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Chronic Lyme disease is a complicated disorder that affects many facets of the body. Unfortunately, there is no quick treatment for the disease; successful recovery depends on a number of varying factors. Prime amongst those is the detection and accurate diagnosis of the disorder. Because chronic Lyme disease resides in a grey area of medicinal legitimacy, the misdiagnosis rates are estimated to be high. It is often confused with other chronic conditions such as MS and fibromyalgia. However, even once it is diagnosed correctly, numerous factors can hinder recovery. One of those factors is heavy metal toxicity.
Heavy metals and Lyme disease have a complicated relationship. In this article, we’ll get to the bottom of how heavy metal detoxification can aid in the treatment of Lyme patients.
What is Lyme Disease?
First let’s define what we’re talking about. Lyme disease is caused by the Borrelia burgdorferi bacteria, which is passed to humans by certain species of ticks. It comes in two forms: acute and chronic. Acute Lyme involves flu-like symptoms, and onsets soon after the initial tick bite. It is easily treated with antibiotics – if it is caught in time. If it isn’t, the disease can mutate to its chronic form, which has far more severe long-term implications.
Symptoms vary wildly from patient to patient, and treatment must address both the infection symptoms and those caused by inflammation, the body’s own immune response.
What is Heavy Metal Toxicity?
Toxic heavy metals are heavy metals that become poisonous inside the body when they are not metabolised or disposed of. Over time, these metals will accumulate in the organs and tissues, causing a number of symptoms.
While there is some debate over what exactly constitutes a heavy metal, there are a number of principle elements that scientists have classified based on atomic weight. They include arsenic, copper, lead, iron, mercury and zinc. Obviously, not all of these metals are bad for you. The body requires minimal amounts of metals like iron and copper to keep healthy.
The symptoms of heavy metal toxicity can vary, but generally include fatigue, headaches, aches in your joints or muscles, altered mental health states, impaired cognitive function, and constipation.
Heavy Metals and Lyme Disease
So what exactly is the relationship between heavy metals and Lyme disease? And how might a detoxification help? Essentially, heavy metal intoxication is a major impediment to recovering from chronic Lyme disease. You might notice that many of the symptoms of heavy metal poisoning are the same as the generalised Lyme symptoms. The two sets of similar symptoms amplify each other, creating a negative feedback loop within the body. Furthermore, heavy metals can interfere with chronic Lyme treatments – for example, by interfering with antibiotic treatment.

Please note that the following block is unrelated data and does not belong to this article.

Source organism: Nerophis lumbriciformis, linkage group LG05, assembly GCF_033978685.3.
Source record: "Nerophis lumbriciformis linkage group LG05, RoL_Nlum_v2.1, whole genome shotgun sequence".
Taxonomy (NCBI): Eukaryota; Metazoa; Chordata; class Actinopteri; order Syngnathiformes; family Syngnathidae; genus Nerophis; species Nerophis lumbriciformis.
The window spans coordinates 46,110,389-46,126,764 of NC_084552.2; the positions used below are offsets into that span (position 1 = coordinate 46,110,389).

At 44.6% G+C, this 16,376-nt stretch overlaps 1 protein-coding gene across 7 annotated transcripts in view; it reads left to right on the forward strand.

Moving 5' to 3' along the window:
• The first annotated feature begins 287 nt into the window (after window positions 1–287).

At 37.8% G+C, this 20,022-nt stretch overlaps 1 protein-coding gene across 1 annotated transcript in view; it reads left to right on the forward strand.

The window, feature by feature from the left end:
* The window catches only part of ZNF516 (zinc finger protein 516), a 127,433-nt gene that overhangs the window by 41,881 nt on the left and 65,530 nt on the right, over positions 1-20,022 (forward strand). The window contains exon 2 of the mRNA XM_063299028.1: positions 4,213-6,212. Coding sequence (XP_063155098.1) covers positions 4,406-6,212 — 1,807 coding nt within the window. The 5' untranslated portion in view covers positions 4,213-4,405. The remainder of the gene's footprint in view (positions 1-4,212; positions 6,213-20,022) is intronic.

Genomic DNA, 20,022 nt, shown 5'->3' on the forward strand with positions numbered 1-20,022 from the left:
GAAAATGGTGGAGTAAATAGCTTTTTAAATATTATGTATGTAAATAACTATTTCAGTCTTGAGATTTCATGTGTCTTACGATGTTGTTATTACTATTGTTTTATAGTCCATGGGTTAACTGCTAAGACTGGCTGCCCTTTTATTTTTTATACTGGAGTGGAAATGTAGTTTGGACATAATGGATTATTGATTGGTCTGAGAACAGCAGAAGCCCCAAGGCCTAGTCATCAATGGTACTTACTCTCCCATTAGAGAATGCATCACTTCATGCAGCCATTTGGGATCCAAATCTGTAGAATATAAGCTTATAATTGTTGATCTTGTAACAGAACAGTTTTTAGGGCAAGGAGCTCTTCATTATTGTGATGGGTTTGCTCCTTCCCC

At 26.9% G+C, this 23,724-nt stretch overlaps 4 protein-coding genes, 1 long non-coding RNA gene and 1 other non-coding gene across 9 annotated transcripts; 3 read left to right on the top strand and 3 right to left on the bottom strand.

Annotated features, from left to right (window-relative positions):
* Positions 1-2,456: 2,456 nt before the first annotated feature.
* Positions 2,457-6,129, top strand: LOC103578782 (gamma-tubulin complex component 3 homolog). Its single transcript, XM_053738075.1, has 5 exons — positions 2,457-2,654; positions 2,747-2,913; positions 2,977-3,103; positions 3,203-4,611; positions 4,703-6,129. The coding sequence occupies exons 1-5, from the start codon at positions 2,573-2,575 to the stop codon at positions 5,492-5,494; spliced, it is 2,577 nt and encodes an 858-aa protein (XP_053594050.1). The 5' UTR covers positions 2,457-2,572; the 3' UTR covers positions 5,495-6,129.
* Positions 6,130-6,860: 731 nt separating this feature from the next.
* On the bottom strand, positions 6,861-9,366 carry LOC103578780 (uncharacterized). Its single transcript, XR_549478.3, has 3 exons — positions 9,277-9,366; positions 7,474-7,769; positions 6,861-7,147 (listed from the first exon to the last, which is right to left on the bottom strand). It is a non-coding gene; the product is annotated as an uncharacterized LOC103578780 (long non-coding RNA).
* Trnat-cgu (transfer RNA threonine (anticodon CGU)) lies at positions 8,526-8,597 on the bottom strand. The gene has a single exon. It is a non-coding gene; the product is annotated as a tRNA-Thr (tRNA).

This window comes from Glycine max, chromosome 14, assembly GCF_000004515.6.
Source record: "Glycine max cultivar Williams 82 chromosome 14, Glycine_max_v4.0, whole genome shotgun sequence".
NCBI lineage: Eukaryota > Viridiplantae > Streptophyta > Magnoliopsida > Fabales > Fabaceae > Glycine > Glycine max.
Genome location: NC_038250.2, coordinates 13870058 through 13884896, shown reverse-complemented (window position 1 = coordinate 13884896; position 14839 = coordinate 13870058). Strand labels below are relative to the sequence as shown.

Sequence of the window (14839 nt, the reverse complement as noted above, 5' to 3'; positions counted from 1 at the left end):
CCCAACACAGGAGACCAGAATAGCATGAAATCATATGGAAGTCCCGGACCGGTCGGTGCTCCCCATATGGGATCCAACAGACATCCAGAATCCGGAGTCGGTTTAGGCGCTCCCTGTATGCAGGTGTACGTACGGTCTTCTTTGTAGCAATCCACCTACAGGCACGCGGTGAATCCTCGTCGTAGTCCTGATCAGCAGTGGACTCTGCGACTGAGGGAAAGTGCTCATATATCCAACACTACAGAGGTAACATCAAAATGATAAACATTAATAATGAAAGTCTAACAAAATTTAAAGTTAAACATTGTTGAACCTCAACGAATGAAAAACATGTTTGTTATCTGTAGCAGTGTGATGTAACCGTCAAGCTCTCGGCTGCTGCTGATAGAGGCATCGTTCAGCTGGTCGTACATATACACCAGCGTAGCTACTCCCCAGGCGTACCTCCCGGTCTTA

On a deeper level, heavy metals can affect the body’s immune system. Regulation of the immune response is a critical factor in chronic Lyme treatment, and any element that hinders it can have severe repercussions. A build-up of heavy metals can, for example, interrupt enzymatic processes, thus hindering the immune system in its ability to fight off infections and resolve them naturally, or impair other biochemical reactions in the body that are enzyme-driven.
How Do You Treat Heavy Metal Toxicity?
None of this is good news, of course, especially for people already battling a chronic disease like Lyme. The answer may be a heavy metal detoxification, with the aim of eliminating these trace elements from your body. But how is this achieved?
The most effective way is through lifestyle and diet changes. The goal of the detox is to flush out the heavy metals by consuming certain ingredients and reducing or eliminating others. The results should improve your immune response, organ functions and general wellbeing, as well as making your Lyme treatment more effective.
A substance that binds to a heavy metal is called a chelator, and the process that transports the toxic waste out of the body is known as chelation. There are many ingredients that you can introduce to your diet to start this process immediately. They include leafy green vegetables, seaweed, lemon, blueberries, coconut oil or anything rich in vitamin C; these are all natural detoxifiers. Many spices are also good for heavy metal cleansing, such as ginger, basil, parsley and turmeric. Foods rich in fibre may also help to decrease heavy metal toxicity, as well as foods containing sulphur, such as garlic and broccoli, according to a relatively recent review from 2013.
If you’re worried about heavy metal poisoning, talk to your primary care provider about starting a detox as soon as possible. It’s likely you’ll notice the effects very quickly.